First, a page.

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I want to have a custom directive that is reusable and creates an isolate scope so it can be used anywhere (as long as the consumer uses the API defined by the directive). Then, I want the consumer to easily be able to mix and match different reusable pieces that fit within the main reusable directive.

The situation I'm working with is a drop down menu. The main directive would isolate the scope and define the API for the dropdown as a whole. The inner directives would allow the consumer to choose whether they want a button that opens the menu, a search box/input field that opens the menu, etc. Then they could also choose what menu style is used:

<dropdown items="..." selected-item="...">
  <dropdown-button>(Transcluded button text here)</dropdown-button>

The parent directive/controller would handle state/communication for the inner pieces (ie. the button might trigger the "open" state, and the list would respond by opening). In other words, the parent directive would provide a single place for the consumer to define behavior and isolate scope from the rest of the page, while the nested directives would change shared state/respond to changes in shared state based on their role.

I actually had this working by using an isolate scope on the main "dropdown" directive and then inheriting scope with the nested directives (didn't specify "scope: ..." on the nested directives). But, with Angular 1.2, things have changed such that the isolate scope of the parent is truly isolated--the children inherit the scope that exists outside the parent directive, rather than sharing its isolated scope.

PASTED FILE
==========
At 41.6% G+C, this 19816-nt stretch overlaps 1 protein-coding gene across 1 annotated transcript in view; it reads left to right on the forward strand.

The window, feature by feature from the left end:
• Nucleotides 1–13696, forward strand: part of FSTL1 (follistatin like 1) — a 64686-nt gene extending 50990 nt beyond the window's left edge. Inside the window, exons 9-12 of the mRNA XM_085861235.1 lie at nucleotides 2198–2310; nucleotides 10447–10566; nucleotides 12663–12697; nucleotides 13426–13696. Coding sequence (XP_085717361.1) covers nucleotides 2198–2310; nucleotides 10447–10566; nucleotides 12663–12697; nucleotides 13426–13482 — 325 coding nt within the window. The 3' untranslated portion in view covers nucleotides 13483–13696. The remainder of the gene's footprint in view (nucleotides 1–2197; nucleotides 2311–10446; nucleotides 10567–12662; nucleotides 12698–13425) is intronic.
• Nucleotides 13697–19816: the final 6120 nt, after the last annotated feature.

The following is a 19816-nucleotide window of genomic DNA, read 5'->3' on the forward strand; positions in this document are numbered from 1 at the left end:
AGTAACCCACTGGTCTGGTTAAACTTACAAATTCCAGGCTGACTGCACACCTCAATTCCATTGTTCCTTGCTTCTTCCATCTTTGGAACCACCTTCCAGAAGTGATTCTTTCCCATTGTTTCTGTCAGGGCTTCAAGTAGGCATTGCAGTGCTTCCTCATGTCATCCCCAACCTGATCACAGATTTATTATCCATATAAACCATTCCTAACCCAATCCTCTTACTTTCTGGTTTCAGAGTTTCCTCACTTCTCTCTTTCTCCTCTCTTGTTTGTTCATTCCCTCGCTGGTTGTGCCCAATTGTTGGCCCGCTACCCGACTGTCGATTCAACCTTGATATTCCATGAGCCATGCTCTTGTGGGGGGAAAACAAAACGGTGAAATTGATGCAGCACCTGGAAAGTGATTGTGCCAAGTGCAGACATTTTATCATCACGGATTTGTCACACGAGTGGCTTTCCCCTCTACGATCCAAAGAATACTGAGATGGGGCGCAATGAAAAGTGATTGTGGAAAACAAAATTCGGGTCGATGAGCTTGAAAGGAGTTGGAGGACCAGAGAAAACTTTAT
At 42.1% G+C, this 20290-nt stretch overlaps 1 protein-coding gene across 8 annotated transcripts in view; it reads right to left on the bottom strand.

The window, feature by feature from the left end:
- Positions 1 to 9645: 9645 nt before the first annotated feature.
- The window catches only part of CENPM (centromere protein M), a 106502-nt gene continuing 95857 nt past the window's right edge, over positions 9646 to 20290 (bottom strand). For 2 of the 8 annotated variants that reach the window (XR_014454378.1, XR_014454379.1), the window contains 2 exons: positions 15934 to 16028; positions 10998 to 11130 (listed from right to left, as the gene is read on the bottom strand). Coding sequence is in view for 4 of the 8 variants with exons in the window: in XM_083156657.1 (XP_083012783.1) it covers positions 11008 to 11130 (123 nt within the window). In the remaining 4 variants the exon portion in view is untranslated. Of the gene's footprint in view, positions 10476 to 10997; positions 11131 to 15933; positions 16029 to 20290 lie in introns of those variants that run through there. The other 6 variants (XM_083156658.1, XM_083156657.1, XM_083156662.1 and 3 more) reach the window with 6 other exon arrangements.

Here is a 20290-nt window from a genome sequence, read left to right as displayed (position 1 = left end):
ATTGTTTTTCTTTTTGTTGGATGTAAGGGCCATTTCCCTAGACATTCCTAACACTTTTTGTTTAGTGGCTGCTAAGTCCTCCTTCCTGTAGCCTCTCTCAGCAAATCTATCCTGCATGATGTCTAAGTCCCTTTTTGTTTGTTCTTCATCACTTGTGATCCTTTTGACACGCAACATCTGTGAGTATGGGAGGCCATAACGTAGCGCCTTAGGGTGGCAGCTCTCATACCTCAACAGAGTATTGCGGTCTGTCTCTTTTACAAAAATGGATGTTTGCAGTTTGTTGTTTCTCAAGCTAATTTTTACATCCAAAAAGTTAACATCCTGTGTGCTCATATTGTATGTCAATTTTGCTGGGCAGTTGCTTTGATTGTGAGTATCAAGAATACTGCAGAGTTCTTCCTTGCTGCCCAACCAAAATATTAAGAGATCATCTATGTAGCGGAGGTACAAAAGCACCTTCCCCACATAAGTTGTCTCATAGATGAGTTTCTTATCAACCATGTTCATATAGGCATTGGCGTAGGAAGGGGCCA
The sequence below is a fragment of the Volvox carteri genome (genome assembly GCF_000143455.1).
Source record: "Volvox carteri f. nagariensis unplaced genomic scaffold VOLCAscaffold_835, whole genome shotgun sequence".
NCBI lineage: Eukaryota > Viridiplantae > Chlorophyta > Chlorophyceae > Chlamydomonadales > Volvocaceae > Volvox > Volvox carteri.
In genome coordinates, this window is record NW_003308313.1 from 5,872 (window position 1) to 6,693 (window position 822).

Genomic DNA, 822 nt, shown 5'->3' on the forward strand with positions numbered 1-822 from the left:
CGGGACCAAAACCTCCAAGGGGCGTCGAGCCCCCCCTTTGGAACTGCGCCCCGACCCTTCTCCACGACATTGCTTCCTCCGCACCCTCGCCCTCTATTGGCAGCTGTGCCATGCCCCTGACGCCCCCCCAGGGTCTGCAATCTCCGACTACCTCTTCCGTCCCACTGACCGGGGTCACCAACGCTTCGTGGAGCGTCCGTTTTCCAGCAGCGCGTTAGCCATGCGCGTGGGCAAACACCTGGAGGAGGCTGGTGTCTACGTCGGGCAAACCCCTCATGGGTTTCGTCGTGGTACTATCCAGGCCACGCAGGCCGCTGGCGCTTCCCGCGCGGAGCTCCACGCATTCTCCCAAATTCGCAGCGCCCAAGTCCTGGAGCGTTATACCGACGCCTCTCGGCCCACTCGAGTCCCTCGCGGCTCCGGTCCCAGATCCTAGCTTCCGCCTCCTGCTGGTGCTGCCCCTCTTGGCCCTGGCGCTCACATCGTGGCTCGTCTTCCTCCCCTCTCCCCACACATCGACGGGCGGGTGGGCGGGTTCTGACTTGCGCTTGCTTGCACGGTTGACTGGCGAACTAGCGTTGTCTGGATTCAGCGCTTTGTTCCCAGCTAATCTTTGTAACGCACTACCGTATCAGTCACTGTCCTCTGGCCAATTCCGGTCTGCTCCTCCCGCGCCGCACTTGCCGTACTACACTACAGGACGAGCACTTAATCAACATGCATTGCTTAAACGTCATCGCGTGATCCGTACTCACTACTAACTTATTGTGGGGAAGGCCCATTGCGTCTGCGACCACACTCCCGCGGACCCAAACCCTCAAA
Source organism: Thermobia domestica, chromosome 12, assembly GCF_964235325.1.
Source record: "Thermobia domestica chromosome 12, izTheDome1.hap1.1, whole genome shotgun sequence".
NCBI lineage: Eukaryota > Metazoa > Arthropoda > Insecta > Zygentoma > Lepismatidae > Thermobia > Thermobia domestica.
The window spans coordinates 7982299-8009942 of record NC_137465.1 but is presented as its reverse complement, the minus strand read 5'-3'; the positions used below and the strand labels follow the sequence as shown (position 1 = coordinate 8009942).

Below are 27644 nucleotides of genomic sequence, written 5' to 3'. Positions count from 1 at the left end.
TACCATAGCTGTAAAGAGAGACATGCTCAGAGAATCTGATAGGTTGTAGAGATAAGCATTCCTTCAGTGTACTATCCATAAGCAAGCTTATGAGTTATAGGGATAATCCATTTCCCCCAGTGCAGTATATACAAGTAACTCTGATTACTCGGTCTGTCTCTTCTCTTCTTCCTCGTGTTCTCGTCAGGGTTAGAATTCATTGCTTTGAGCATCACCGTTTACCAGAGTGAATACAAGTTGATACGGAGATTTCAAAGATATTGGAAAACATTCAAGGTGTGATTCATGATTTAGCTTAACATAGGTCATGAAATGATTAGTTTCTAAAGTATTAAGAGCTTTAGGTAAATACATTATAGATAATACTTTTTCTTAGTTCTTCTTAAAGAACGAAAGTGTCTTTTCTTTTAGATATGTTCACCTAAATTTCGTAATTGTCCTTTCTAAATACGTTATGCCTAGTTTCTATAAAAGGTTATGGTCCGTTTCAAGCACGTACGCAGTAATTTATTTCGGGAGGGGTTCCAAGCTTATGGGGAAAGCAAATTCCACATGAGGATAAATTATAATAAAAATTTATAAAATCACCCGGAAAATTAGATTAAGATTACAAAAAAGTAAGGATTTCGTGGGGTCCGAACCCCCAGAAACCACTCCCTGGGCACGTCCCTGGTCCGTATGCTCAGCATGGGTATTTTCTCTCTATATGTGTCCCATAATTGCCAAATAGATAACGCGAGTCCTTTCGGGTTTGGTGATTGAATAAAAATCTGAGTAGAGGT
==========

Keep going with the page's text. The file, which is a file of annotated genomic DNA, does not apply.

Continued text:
What is the Angular way to accomplish such a thing?

I've started retrofitting my existing code to share the controller from the parent directive with the nested children, but I feel that's the wrong way to go once I get into the situation where the children need to listen for changes on the shared scope... The only way I can see to do that would be to pass a callback function from the nested directives into the shared controller which it would bind to a $scope.$on method. Seems like the wrong path to head down.

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a demo in plunker would help...question is far too long and without code is hard to disect – charlietfl Dec 3 '13 at 22:46
Yes, I was worried about that. In essence, the question is: how do I create a directive that provides a certain piece of reusable functionality, but allow the consumer to tell that directive which delegates to use to accomplish certain pieces of the overall functionality. I think I may have a solution that'll work for me, which is to use transclusion (and my own custom compile function) so I can make the scope of the parent available to the children. I'll post a solution with some code examples if I get it figured out. – timehat Dec 4 '13 at 18:20
please create a demo in plunker or code is impossible to disesct what you are trying to attempt. – charlietfl Dec 4 '13 at 20:11
Did you ever find a good way to do this? – Hoopes Mar 22 '14 at 19:48
I used a custom template function on the outermost directive: template: function (elem) { return '<div>' + elem.html() + '</div>'; } – timehat Mar 27 '14 at 16:38

1 Answer 1

There’re 3 types of prefixes AngularJS provides.

  1. "@" ( Text binding / one-way binding )
  2. "=" ( Direct model binding / two-way binding )
  3. "&" ( Behaviour binding / Method binding )

All these prefixes receives data from the attributes of the directive element and provide communication between directives. please visit below link for similar question.


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